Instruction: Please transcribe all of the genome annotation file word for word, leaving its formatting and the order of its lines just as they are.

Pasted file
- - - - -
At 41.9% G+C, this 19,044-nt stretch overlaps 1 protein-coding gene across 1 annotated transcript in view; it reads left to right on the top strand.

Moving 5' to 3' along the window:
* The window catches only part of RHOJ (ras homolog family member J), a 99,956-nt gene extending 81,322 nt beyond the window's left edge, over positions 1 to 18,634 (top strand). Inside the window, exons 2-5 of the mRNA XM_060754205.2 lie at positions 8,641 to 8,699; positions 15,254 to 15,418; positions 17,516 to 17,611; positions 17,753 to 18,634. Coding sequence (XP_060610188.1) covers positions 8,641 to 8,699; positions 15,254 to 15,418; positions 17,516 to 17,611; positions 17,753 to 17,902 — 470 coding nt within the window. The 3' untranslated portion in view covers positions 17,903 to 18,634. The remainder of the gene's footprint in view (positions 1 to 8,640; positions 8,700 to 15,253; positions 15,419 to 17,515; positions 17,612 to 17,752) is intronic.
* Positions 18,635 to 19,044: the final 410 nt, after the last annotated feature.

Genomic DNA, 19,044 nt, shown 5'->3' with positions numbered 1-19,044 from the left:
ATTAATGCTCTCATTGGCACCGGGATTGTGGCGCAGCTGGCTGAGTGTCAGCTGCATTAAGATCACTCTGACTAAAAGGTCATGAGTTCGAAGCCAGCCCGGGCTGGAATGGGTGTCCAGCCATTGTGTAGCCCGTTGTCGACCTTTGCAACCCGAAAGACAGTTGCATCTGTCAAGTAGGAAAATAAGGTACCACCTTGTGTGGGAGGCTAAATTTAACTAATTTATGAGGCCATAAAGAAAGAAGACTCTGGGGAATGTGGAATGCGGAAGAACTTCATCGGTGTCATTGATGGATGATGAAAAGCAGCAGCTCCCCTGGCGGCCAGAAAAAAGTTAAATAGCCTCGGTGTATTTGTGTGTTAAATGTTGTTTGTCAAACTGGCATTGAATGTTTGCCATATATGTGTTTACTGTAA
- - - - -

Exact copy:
At 41.9% G+C, this 19,044-nt stretch overlaps 1 protein-coding gene across 1 annotated transcript in view; it reads left to right on the top strand.

Moving 5' to 3' along the window:
* The window catches only part of RHOJ (ras homolog family member J), a 99,956-nt gene extending 81,322 nt beyond the window's left edge, over positions 1 to 18,634 (top strand). Inside the window, exons 2-5 of the mRNA XM_060754205.2 lie at positions 8,641 to 8,699; positions 15,254 to 15,418; positions 17,516 to 17,611; positions 17,753 to 18,634. Coding sequence (XP_060610188.1) covers positions 8,641 to 8,699; positions 15,254 to 15,418; positions 17,516 to 17,611; positions 17,753 to 17,902 — 470 coding nt within the window. The 3' untranslated portion in view covers positions 17,903 to 18,634. The remainder of the gene's footprint in view (positions 1 to 8,640; positions 8,700 to 15,253; positions 15,419 to 17,515; positions 17,612 to 17,752) is intronic.
* Positions 18,635 to 19,044: the final 410 nt, after the last annotated feature.

Genomic DNA, 19,044 nt, shown 5'->3' with positions numbered 1-19,044 from the left:
ATTAATGCTCTCATTGGCACCGGGATTGTGGCGCAGCTGGCTGAGTGTCAGCTGCATTAAGATCACTCTGACTAAAAGGTCATGAGTTCGAAGCCAGCCCGGGCTGGAATGGGTGTCCAGCCATTGTGTAGCCCGTTGTCGACCTTTGCAACCCGAAAGACAGTTGCATCTGTCAAGTAGGAAAATAAGGTACCACCTTGTGTGGGAGGCTAAATTTAACTAATTTATGAGGCCATAAAGAAAGAAGACTCTGGGGAATGTGGAATGCGGAAGAACTTCATCGGTGTCATTGATGGATGATGAAAAGCAGCAGCTCCCCTGGCGGCCAGAAAAAAGTTAAATAGCCTCGGTGTATTTGTGTGTTAAATGTTGTTTGTCAAACTGGCATTGAATGTTTGCCATATATGTGTTTACTGTAA